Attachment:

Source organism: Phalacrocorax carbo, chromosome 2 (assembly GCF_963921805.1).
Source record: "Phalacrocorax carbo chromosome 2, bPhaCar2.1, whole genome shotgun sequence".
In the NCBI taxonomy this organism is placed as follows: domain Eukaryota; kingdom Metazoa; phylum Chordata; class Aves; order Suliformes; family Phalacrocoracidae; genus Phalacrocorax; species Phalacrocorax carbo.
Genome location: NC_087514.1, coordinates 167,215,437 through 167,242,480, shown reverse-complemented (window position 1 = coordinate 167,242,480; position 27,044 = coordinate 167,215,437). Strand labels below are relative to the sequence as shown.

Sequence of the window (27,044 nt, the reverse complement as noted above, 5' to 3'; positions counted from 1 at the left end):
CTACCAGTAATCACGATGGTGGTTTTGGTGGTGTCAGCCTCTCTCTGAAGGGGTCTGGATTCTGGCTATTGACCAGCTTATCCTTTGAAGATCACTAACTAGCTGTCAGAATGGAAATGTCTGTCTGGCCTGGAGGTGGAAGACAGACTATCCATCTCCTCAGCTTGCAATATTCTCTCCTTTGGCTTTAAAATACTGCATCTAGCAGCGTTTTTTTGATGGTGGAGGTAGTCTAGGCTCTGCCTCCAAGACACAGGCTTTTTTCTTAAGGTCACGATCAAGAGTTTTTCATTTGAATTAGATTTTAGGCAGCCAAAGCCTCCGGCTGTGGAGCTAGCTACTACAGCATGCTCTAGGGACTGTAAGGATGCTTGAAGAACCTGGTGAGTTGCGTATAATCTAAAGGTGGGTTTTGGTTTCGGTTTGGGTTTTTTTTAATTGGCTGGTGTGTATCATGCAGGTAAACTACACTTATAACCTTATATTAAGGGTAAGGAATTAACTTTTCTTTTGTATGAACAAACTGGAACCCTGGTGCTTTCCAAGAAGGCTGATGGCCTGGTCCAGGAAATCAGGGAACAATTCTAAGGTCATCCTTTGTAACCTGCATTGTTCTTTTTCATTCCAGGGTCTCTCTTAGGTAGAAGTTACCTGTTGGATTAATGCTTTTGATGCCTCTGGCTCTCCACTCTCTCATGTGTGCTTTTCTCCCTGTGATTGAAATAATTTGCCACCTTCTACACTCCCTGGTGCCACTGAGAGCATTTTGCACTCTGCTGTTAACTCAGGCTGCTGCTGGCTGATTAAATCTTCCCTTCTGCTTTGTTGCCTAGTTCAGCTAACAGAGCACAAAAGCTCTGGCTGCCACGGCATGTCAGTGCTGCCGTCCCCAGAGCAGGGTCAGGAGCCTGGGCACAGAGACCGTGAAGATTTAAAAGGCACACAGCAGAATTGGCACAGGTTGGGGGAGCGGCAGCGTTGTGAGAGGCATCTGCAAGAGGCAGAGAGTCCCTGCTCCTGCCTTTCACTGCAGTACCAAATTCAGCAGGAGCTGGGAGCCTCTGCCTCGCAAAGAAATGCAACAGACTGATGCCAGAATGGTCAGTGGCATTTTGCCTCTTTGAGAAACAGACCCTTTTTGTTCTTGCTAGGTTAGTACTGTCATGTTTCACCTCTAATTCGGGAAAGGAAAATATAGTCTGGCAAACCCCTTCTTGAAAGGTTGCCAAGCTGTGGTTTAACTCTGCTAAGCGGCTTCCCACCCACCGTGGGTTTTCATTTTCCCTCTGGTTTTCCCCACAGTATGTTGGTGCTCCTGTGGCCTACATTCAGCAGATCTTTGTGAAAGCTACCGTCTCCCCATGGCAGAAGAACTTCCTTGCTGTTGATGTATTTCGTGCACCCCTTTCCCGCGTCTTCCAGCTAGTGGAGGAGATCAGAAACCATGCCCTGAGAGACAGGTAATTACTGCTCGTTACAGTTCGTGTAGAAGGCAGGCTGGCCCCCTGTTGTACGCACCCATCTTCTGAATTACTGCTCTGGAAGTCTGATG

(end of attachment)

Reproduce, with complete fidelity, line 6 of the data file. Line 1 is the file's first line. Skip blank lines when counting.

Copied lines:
CTACCAGTAATCACGATGGTGGTTTTGGTGGTGTCAGCCTCTCTCTGAAGGGGTCTGGATTCTGGCTATTGACCAGCTTATCCTTTGAAGATCACTAACTAGCTGTCAGAATGGAAATGTCTGTCTGGCCTGGAGGTGGAAGACAGACTATCCATCTCCTCAGCTTGCAATATTCTCTCCTTTGGCTTTAAAATACTGCATCTAGCAGCGTTTTTTTGATGGTGGAGGTAGTCTAGGCTCTGCCTCCAAGACACAGGCTTTTTTCTTAAGGTCACGATCAAGAGTTTTTCATTTGAATTAGATTTTAGGCAGCCAAAGCCTCCGGCTGTGGAGCTAGCTACTACAGCATGCTCTAGGGACTGTAAGGATGCTTGAAGAACCTGGTGAGTTGCGTATAATCTAAAGGTGGGTTTTGGTTTCGGTTTGGGTTTTTTTTAATTGGCTGGTGTGTATCATGCAGGTAAACTACACTTATAACCTTATATTAAGGGTAAGGAATTAACTTTTCTTTTGTATGAACAAACTGGAACCCTGGTGCTTTCCAAGAAGGCTGATGGCCTGGTCCAGGAAATCAGGGAACAATTCTAAGGTCATCCTTTGTAACCTGCATTGTTCTTTTTCATTCCAGGGTCTCTCTTAGGTAGAAGTTACCTGTTGGATTAATGCTTTTGATGCCTCTGGCTCTCCACTCTCTCATGTGTGCTTTTCTCCCTGTGATTGAAATAATTTGCCACCTTCTACACTCCCTGGTGCCACTGAGAGCATTTTGCACTCTGCTGTTAACTCAGGCTGCTGCTGGCTGATTAAATCTTCCCTTCTGCTTTGTTGCCTAGTTCAGCTAACAGAGCACAAAAGCTCTGGCTGCCACGGCATGTCAGTGCTGCCGTCCCCAGAGCAGGGTCAGGAGCCTGGGCACAGAGACCGTGAAGATTTAAAAGGCACACAGCAGAATTGGCACAGGTTGGGGGAGCGGCAGCGTTGTGAGAGGCATCTGCAAGAGGCAGAGAGTCCCTGCTCCTGCCTTTCACTGCAGTACCAAATTCAGCAGGAGCTGGGAGCCTCTGCCTCGCAAAGAAATGCAACAGACTGATGCCAGAATGGTCAGTGGCATTTTGCCTCTTTGAGAAACAGACCCTTTTTGTTCTTGCTAGGTTAGTACTGTCATGTTTCACCTCTAATTCGGGAAAGGAAAATATAGTCTGGCAAACCCCTTCTTGAAAGGTTGCCAAGCTGTGGTTTAACTCTGCTAAGCGGCTTCCCACCCACCGTGGGTTTTCATTTTCCCTCTGGTTTTCCCCACAGTATGTTGGTGCTCCTGTGGCCTACATTCAGCAGATCTTTGTGAAAGCTACCGTCTCCCCATGGCAGAAGAACTTCCTTGCTGTTGATGTATTTCGTGCACCCCTTTCCCGCGTCTTCCAGCTAGTGGAGGAGATCAGAAACCATGCCCTGAGAGACAGGTAATTACTGCTCGTTACAGTTCGTGTAGAAGGCAGGCTGGCCCCCTGTTGTACGCACCCATCTTCTGAATTACTGCTCTGGAAGTCTGATG